"Everything old is new again"
Alright, lets just start by getting this out of the way, traditional knives are not for everyone. They are often most thought of as the knives our grandfathers carried. Older knives that often take two hands to open and are rarely made out of steels outside of 1095 carbon steel, unlabeled stainless (usually in the 420-440 range) and other more 'budget steels' such as Case's crome vanadium used on its more 'premium' versions.
Often, instead of the modern 'wonder materials' such as g10's, carbon fibers, and titanium, their handles are made of bone, old woods, brass, and nickle silver. Instead of modern frame, piston, triad, or even liner locks, they rely on good ol' spring tension to keep the knife in place. In almost every way, these knives are, to put it bluntly, relics of the old ways.
But like many 'old things' they don't stay old forever. Not just in materials such as brass making a comeback but older crafts, brewing your own beer (craft beer craze comes to mind), as well as the desire for a more charming simpler time. Things that remind us to slow down, but don't slow us down in our day to day lives.
Things like these old knives have been making a comeback. In the edc communities, many are starting to re-evaluate and appreciate some of the older knives. While they will never be a good choice for a defensive or tactical knife, for an everyday tool knife, you may find yourself hard pressed to find a more eager companion. Often with multiple blades, specialized for specific tasks, these pocket tools always manage to find a creative use in the right hands.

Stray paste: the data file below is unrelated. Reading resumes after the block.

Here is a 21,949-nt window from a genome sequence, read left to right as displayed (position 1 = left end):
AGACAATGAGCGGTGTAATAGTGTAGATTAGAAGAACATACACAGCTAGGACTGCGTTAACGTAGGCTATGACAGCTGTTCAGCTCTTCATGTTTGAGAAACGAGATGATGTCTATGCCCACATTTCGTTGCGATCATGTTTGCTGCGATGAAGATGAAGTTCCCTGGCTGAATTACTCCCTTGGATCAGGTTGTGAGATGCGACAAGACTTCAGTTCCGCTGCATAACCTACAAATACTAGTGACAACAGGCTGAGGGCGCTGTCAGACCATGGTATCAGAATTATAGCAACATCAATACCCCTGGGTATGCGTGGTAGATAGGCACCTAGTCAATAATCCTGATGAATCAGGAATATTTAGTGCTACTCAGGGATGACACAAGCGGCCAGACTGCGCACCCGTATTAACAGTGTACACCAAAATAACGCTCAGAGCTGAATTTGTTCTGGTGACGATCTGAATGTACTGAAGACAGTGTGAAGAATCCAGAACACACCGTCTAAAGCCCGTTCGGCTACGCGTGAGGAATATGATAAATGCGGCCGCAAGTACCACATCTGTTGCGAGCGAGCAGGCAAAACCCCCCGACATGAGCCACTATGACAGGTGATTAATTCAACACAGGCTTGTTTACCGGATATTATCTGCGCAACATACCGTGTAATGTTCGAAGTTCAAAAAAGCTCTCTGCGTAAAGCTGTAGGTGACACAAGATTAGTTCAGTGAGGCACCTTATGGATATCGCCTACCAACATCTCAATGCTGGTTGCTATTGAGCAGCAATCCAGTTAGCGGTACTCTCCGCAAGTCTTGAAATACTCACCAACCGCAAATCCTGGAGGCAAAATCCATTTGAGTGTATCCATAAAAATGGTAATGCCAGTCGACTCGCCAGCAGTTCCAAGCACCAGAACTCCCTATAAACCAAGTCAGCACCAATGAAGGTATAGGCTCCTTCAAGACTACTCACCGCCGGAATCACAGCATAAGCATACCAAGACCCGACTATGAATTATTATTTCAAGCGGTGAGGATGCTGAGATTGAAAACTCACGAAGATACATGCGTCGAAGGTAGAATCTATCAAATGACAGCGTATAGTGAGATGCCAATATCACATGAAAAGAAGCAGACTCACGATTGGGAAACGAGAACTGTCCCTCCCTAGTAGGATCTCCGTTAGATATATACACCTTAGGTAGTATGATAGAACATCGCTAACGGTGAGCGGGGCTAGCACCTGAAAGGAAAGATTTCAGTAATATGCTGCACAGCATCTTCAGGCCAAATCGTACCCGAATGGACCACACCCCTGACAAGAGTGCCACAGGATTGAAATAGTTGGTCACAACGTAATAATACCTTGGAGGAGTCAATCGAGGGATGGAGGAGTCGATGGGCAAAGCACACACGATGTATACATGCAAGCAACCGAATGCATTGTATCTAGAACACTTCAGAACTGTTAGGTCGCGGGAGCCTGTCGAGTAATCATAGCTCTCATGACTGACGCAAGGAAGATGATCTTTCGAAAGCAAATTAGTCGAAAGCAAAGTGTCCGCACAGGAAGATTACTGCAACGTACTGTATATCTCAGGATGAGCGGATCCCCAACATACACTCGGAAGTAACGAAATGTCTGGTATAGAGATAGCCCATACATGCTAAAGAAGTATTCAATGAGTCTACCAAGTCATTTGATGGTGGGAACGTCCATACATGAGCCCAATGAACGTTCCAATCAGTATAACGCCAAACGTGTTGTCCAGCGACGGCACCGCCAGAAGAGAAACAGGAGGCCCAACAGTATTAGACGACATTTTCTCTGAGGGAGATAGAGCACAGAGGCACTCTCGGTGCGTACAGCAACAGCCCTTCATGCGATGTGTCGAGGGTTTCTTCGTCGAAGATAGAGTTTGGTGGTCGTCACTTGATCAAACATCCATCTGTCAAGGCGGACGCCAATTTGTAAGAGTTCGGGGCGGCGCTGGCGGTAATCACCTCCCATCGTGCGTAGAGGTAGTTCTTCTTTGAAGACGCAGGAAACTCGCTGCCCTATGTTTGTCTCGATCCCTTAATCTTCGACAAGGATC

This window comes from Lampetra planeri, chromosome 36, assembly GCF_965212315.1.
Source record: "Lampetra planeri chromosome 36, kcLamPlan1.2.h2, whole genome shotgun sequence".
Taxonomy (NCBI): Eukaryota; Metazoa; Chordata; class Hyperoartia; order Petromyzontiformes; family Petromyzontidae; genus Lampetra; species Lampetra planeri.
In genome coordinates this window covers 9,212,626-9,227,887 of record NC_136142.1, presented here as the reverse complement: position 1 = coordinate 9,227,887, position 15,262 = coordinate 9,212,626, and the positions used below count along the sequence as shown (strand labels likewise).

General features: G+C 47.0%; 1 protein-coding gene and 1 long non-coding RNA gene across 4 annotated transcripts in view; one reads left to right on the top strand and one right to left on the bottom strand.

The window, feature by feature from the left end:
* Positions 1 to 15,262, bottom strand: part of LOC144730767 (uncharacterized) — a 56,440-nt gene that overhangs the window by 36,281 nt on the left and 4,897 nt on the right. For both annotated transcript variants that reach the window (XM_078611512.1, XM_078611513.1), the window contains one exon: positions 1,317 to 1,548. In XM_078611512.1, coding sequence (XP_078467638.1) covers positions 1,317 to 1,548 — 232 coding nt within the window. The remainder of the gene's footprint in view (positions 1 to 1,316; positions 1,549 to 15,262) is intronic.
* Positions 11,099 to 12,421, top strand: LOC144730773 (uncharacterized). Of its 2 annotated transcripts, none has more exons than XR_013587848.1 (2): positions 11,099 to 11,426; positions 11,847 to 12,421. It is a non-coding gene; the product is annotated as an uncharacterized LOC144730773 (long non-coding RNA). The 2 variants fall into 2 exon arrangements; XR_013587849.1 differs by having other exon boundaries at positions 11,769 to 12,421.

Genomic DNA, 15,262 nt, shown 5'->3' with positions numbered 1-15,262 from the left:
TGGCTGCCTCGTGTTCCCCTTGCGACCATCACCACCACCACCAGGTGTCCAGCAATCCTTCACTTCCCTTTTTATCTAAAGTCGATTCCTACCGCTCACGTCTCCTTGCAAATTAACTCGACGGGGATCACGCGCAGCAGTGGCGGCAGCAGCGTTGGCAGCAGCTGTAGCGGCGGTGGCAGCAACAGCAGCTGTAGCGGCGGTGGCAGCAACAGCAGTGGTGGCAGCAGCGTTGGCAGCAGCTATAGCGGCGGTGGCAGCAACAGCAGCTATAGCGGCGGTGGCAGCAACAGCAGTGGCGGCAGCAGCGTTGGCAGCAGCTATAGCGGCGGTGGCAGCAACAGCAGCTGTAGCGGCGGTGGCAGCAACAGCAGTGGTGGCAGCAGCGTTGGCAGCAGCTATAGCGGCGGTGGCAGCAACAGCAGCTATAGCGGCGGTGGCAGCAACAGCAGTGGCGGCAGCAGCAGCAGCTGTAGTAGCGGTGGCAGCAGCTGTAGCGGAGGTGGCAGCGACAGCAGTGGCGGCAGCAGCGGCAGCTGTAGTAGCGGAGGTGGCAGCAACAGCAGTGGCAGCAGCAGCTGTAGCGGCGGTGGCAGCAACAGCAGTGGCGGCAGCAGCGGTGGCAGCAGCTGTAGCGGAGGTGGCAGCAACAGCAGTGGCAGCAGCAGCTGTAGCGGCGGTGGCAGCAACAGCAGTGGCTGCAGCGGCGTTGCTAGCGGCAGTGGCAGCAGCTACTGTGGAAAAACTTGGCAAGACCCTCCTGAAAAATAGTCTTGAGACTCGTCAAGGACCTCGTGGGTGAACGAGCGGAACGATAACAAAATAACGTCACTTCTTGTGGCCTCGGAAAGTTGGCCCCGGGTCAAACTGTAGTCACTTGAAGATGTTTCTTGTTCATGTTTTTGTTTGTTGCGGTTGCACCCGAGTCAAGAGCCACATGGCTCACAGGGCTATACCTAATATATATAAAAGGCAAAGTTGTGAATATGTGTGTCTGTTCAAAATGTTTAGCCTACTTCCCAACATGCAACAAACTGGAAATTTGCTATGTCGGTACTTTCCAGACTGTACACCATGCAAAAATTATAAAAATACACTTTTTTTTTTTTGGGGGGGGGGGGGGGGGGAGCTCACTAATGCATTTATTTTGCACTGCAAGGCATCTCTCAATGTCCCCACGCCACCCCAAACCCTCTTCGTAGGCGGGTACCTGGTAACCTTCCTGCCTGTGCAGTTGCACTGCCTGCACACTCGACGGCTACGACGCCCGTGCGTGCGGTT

And these blades aren't just stuck in the past. Case has been making knives pretty much non stop since the great wars, but more recent companies have sprung up, Great Eastern Cutlery, Northwoods, all taking classic designs and making them new again. Some even use modern materials in their construction, not only in synthetics, even g10 and micarta for scales, but even with blade steels. Case themselves are even offering blades in 154cm steel.
I suppose what I am getting at is, are there any interests here in such old style knives? If so perhaps maybe we could try to organize a drop or two. I know I myself have started carrying one as a second blade in my front pocket, and find myself going to it more than my modern folders. For art, I use them to sharpen my pencils, I cut apples with them, and they never once merit a frightened glance in public, if anything they start pleasant conversations. Unlike say my 'murdery' ZT 0450cf, these knives have a simple elegance only an unassuming tool has. That alone makes them well worth working into my daily carry system. That and I find the variety of blades has given me more control in many day to day cutting tasks.